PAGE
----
Molson Coors’ chief executive said cost inflation is now his main concern after the US brewer saw a further jump in prices for inputs such as barley, aluminum and freight.
That upward trend took some of the shine off consumer demand, which otherwise looked resilient despite broader concerns about rising interest rates, inflation and a possible economic downturn.
“The consumer has been exposed to many, many recessions. . . to be resilient in terms of beer purchases, so I would pick input costs as the biggest concern” over inflation, chief executive Gavin Hattersley told the Financial Times.
Behind Hattersley’s concern was the $434 million year-on-year jump in cost of goods sold to $2.1 billion in the second quarter. Revenue was barely different at $2.92 billion, the maker of Miller Lite and Blue Moon beer reported Tuesday.
About half of the jump in costs was due to inflation and mainly to increases in the price of freight, natural gas and inputs such as barley and aluminum, Hattersley said. The rest was due to the investment in the “premiumization” of the company’s brands.
Hattersley said the brewer had “cushions” in the form of hedges for some of its costs and was intentionally keeping high inventories of both unfinished goods and inputs, including a year’s supply of barley, in case supply chains would deteriorate.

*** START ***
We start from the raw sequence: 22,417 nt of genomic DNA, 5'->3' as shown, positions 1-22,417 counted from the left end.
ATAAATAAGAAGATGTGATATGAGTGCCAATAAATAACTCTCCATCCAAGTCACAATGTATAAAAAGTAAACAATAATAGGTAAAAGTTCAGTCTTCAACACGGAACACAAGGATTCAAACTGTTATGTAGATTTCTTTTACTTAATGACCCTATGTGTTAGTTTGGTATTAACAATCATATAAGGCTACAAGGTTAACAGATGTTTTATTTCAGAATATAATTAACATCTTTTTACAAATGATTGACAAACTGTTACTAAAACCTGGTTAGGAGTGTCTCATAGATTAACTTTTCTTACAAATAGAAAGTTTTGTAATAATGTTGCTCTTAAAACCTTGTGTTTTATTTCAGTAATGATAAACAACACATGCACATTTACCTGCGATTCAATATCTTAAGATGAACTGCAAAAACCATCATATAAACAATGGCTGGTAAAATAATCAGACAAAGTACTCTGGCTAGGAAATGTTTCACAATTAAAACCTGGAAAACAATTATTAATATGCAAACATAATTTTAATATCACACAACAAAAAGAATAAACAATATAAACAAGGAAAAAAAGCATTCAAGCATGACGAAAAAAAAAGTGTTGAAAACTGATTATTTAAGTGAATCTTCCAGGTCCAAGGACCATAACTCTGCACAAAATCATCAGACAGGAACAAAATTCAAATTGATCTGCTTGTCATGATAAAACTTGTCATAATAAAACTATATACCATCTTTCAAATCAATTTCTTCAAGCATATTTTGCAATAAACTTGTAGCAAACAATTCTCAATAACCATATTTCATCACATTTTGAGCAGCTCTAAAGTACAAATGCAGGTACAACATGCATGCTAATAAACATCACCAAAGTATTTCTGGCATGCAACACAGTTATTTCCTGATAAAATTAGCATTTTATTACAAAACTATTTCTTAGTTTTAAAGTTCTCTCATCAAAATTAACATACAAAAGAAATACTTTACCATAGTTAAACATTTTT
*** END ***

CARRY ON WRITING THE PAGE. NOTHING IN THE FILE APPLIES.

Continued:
Molson Coors has experienced growth in its premium and budget segments. Should consumers turn away from more expensive drinks, Hattersley said the company was “prepared to steer” its diverse drinks portfolio towards more value-oriented options.
Because of the jump in costs, Molson Coors’ net income fell 88% from a year ago to $47.3 million. After taking into account certain market value fluctuations and other costs, adjusted earnings of $260.1 million slightly beat Wall Street forecasts.
Shares closed down 10.5 percent in regular trading on Tuesday.